The instant plaintiff alleged heirship and his survivorship. That is sufficient, and his proof is coextensive with his allegations. The general statute of descent and distribution is a rule of public policy. It is a statutory incident of the right of private property on which the individualistic theory of our society is primarily based. It recognizes that kin is to be preferred to strangers in the descent of property. The heirs of the testator take their title directly from him, — the person who had title at the time of the disaster. Their claim of title, therefore, is made out by proving his death and their own survivorship. In the last analysis, we are thrown back upon the statement that survivorship must be proved by the party asserting it, which simply means that he who has the burden must, in the absence of sufficient evidence, fail. We will not pursue the inquiry further, but refer the reader to the exhaustive notes and comments by Professor C.B. Whittier in an article entitled "Problems of Survivorship," printed in The Green Bag (Apr., 1904), Vol. XVI, No. 4, page 237. See, also, 5 Wigmore on Evidence (2d. Ed.) 542, Section 2532.
It results, therefore, in cases involving survivorship in which the record is barren of evidence to establish the survivorship of anyone, that the law treats the matter as incapable of being determined; and the party who is unable to bear the burden which the law imposes, fails in his claim, for want of evidence.
The statute (Section 11861, Code of 1924) does not offer a legislative solution of the problem confronting us. Appellants contend that it does. In answer thereto, appellee in effect moves the previous question. The statute provides:
"If a devisee die before the testator, his heirs shall inherit the property devised to him, unless from the terms of the will a contrary intent is manifest."
The intention of the testator to make a "gift over" is not involved. Does the statute afford any basis for the claim of the appellants to the right of substitution as the heirs of the devisee, Celia A. Carpenter? The language of the statute is unambiguous, and it is unnecessary to invoke any rule of statutory construction; nor do we think that legal psychology in the study of the legislative mind at the time of the enactment of this law will be in any way helpful. It is vital to the success of the appellants that they bring themselves within the terms of the statute. The condition prescribed is: "If a devisee die before the testator." The result defined is: "His heirs shall inherit the property devised to him." There can be but one issue. There is but one question. The answer must be found in the affirmative evidence required by the rule that he who asserts a claim must prove it. In the absence of evidence of survivorship, it must follow that the estate of each of the parties would devolve upon his heirs respectively, as if the other had never existed. This is the natural corollary of the common-law rule, in the absence of proof of survivorship. It is quite apparent, therefore, that the distribution of the property in cases of this character rests ultimately upon a determination as to the incidence of the burden of proof. This is the material question. Having answered that the burden is upon him who asserts, we ask, upon the conclusion of the testimony, has the burden been met? The heirs of the primary devisee being unable to prove the condition necessary to sustain their claim under the will, as governed by the statute, the claim is eliminated, for the reason that the predecease of the primary beneficiary by the terms of the statute is a condition precedent to the right of the alternative devisee (statutory substituted heirs) to take at all.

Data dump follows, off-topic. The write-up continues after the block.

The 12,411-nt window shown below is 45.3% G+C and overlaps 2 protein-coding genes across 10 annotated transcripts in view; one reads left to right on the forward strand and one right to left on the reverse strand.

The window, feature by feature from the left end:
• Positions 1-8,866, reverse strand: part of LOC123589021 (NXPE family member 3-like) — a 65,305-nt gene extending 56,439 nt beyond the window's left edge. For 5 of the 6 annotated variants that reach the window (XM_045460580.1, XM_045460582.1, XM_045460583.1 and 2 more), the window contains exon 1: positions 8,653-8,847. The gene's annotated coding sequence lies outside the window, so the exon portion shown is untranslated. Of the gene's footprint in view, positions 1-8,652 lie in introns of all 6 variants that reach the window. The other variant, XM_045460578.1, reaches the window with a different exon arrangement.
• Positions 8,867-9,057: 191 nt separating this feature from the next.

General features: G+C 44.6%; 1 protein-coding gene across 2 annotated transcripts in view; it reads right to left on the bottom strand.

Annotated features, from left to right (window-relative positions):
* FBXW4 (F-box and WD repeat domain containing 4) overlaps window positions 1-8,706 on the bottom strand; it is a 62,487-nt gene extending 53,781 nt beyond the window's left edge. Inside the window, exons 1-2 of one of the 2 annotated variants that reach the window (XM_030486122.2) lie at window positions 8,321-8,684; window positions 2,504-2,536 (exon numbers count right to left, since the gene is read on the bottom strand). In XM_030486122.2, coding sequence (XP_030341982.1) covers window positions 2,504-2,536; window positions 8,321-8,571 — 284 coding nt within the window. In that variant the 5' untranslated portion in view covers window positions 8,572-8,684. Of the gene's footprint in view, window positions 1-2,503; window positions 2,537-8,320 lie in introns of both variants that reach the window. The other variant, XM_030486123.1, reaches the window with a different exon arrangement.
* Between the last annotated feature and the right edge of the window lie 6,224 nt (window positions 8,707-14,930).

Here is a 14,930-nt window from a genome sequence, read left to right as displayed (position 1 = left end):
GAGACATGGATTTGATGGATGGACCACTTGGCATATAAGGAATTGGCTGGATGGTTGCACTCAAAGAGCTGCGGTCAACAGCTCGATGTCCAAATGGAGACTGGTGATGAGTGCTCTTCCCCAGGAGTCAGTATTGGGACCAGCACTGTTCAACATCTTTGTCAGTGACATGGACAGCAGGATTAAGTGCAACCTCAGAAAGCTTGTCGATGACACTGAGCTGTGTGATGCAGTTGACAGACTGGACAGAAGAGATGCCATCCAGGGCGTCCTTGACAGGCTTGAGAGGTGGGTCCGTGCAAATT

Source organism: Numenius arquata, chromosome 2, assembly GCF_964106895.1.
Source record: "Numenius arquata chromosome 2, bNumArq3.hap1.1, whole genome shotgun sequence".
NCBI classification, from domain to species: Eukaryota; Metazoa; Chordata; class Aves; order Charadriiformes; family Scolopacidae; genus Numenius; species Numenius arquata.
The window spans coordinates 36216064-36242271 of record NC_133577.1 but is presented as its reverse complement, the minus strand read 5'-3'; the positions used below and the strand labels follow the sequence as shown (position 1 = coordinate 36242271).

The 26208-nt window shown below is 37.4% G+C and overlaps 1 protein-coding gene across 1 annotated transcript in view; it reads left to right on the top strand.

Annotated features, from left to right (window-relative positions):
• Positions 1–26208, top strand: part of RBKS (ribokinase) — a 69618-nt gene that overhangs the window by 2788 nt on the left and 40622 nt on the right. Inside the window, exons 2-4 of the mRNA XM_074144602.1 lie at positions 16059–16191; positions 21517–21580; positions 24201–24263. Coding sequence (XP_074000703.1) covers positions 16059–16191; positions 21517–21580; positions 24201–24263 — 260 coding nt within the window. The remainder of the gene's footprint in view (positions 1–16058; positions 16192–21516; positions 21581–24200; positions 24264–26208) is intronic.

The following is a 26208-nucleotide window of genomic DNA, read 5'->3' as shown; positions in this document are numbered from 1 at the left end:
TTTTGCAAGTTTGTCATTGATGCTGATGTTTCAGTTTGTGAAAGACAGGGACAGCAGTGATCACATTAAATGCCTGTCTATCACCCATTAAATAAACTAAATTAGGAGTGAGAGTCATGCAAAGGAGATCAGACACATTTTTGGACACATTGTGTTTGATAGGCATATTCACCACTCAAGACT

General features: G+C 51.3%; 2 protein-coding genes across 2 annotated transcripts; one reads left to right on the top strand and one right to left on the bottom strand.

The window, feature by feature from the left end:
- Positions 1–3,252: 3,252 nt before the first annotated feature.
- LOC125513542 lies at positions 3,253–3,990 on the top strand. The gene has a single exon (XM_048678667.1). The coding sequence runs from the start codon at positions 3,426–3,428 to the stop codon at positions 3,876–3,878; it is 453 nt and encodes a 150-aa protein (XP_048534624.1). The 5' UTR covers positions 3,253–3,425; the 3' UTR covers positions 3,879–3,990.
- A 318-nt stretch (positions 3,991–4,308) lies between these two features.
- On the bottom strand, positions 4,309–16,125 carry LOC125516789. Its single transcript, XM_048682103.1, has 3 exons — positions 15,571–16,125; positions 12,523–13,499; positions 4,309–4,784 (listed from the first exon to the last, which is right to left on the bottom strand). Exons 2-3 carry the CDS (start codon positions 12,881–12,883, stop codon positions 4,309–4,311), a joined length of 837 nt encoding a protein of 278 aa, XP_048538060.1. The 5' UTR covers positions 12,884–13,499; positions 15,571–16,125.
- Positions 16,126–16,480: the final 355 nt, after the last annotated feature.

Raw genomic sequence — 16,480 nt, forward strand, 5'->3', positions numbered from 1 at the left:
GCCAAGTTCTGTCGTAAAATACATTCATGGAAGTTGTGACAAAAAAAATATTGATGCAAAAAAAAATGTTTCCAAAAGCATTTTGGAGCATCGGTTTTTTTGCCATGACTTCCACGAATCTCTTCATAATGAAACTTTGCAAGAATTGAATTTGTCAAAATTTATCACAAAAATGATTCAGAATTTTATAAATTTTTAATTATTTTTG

For the reasons indicated, the judgment and decree entered by the trial court is — Affirmed.
All the justices concur.